Gretchen Peters’ career was borne out of Nashville via New York, but her relentless touring career was forged in the UK where she’s been captivating crowds with her country and Americana. Now, after 25 years on British Stages she is retiring from full UK touring with a string of farewell dates that kick off in Lytham on 4th May. Peters promises an evening of reflective conversation and a retrospective performance including deep cuts from across from her expansive songbook. Support comes from long-time musical accomplice and special guest Kim Richey.
Tell us about the decision to make this your final UK tour.
After nearly 30 years of touring the UK, and so many wonderful memories, it was time. I think that the pandemic certainly hastened my decision (and gave me plenty of time to think about it!), but it wasn’t the cause. I was wrestling with the decision to stop and change direction for a few years before that. Touring is hard work, mentally and physically – the old saying is that they don’t pay you for the two hours you’re on stage, they pay you for the other 22. This is a bittersweet time for me because I will miss the fans, the venues, the whole experience very much. But we are only retiring from full-scale touring, so we may pop back up at a festival or two!
What’s your most memorable experience of touring here?
It’s impossible to choose just one. A few – playing the big festivals like Isle of Wight and Glastonbury. The night in 2004 Bryan Adams drove his motorcycle out to Maidstone to sit in with us (and blow the minds of the audience) at a little club we were playing there. Recording my latest album The Show: Live from the UK with my band and a quartet of Scottish string players – that whole tour was a dream. Celtic Connections and Transatlantic Sessions – always. Walking the cliffs at Beachy Head. Fish and chips on the beach after soundcheck. Watching the beautiful countryside go by from the window of a tour van. So many great memories.
What inspires your music and songwriting?
I’m endlessly curious about people. I think to some extent I always have my antennae out, listening to people and looking for characters to write about. I’m also always drawn to subject matter that I feel hasn’t been done to death. I’d rather write about a young girl grappling with adolescence, or a murder ballad, than a straightforward love song.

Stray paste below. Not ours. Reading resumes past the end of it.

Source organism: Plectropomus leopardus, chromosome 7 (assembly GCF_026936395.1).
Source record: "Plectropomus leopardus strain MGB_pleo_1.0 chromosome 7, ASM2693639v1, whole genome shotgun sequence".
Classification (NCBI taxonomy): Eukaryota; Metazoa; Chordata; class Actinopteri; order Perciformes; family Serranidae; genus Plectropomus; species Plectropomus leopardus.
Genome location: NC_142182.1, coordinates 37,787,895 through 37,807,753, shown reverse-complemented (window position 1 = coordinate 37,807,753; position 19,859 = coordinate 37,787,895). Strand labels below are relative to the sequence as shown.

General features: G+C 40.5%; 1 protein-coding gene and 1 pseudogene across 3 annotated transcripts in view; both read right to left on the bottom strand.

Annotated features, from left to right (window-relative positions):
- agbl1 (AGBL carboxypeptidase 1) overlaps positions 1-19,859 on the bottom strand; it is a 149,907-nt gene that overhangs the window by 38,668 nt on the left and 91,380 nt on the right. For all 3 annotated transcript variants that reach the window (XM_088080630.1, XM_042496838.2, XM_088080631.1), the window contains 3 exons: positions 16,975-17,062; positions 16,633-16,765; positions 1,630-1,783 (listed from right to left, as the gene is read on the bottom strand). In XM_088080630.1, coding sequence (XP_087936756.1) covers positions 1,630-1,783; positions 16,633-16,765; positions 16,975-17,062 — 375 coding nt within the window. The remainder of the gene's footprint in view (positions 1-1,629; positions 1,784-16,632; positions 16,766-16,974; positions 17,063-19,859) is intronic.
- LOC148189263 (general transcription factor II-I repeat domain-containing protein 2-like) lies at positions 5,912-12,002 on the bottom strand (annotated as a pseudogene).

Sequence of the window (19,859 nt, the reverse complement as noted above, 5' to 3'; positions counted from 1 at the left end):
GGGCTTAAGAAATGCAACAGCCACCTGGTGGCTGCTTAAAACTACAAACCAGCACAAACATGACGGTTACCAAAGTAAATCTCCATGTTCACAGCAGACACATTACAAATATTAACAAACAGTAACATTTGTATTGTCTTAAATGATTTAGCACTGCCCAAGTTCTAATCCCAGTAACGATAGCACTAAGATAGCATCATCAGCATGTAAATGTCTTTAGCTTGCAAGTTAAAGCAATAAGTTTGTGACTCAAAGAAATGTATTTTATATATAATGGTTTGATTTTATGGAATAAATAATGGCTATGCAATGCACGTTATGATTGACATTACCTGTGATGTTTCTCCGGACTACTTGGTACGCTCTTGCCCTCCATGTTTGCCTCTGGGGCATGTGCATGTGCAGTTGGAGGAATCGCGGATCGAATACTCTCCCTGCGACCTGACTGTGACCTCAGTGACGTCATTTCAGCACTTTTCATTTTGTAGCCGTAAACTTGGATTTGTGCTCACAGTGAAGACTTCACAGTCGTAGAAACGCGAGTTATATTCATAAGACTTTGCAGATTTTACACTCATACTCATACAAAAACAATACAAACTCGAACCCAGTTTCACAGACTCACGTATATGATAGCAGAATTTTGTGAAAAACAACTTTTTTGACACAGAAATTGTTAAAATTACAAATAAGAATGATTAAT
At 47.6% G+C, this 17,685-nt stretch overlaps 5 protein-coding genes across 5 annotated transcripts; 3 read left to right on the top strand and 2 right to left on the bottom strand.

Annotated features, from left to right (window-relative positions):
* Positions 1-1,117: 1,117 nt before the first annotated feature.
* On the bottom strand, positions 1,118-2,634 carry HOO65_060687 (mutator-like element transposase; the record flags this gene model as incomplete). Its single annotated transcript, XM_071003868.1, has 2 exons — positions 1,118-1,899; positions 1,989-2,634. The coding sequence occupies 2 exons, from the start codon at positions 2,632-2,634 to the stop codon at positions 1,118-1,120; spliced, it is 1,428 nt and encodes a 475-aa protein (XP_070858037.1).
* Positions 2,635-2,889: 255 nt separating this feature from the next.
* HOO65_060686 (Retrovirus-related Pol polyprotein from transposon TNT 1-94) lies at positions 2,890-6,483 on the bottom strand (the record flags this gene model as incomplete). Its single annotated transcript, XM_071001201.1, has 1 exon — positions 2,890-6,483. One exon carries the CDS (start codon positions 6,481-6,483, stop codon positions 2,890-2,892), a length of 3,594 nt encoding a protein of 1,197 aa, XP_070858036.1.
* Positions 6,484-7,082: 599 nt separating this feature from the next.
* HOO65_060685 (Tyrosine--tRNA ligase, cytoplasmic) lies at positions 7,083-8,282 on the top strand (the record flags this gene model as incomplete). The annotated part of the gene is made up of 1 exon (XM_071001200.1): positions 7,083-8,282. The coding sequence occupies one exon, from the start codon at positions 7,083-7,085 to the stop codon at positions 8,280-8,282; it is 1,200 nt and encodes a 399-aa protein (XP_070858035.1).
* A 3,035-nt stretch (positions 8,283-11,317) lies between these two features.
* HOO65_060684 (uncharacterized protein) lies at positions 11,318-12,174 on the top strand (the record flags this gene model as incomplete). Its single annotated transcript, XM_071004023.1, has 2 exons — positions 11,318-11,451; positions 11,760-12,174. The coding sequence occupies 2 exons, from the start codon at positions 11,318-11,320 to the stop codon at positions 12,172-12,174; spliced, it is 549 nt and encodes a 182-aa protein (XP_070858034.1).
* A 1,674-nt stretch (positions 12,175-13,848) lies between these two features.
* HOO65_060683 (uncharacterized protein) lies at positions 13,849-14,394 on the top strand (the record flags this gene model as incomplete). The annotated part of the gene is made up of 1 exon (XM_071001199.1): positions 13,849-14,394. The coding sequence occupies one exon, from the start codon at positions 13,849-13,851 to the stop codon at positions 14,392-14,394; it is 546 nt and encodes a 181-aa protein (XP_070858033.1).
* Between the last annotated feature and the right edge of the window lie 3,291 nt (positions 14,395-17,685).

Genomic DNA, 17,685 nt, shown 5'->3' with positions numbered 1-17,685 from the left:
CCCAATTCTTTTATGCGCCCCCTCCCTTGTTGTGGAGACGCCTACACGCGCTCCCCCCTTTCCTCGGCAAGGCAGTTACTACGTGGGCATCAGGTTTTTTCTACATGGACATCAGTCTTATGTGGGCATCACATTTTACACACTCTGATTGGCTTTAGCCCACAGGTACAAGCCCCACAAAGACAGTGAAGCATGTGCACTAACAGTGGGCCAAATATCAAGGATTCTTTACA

If you weren’t a musician what would you be doing with your life?
I would have loved to be a marine biologist, although I’m not sure I would have made it through all the science classes. I’m fascinated with what goes on under the surface of the sea, and I would be very happy to spend my days with dolphins and whales.
What’s on your rider?
It’s pretty boring – red wine, veg and cheese tray, a few beers for the band, and some ginger root and lemon for my throat. So NOT rock and roll.
What song do you wish you’d written?
Joan of Arc, by Leonard Cohen.
What’s your worst lyric?
Great question. I don’t tend to let them out of the house until I’m happy with them – I’m a serious editor. I wrote a song when I was 19 that had the line “I’m setting out for Dixie in the morning”, to my eternal embarrassment.
Are you looking forward to playing Lytham and what else would you like to check out while you’re here?
Absolutely looking forward to Lytham – a venue and a town we’ve never been to, which is a real rarity at this point! I love the English seaside so I’m sure we’ll stop by for a walk on the beach and maybe fish and chips before the show.
What can we expect from your live show?
I’m putting the set list together now, and it’s really tough. So many fans have been in touch, requesting songs, wanting to hear something that has a special significance in their lives. I’m going to try to touch all the major bases, go back and rework a few songs from my older catalogue. Beyond the song selection, I expect it will be very emotional, for everyone. More than anything else, I want to savour this time. The fans in the UK really gave me my touring career, that’s no exaggeration. I’m very grateful to them and feel a deep connection to the UK because of it, so it’s important to me to be able to say thank you, and give them a great show.
What’s next for you?
I’m going to have a bit of a rest, and then see what calls me, creatively. One of the things that has happened since announcing our retirement from touring is that I’ve had little glimmers of creative energy and no agenda that accompanies them. This is a wonderful revelation to me – that I could create just for the sake of creating, with no album or tour specifically in mind. I would love to keep that door open and see what happens.
Gretchen Peters plays Lowther Pavilion on 4th May. Tickets here.
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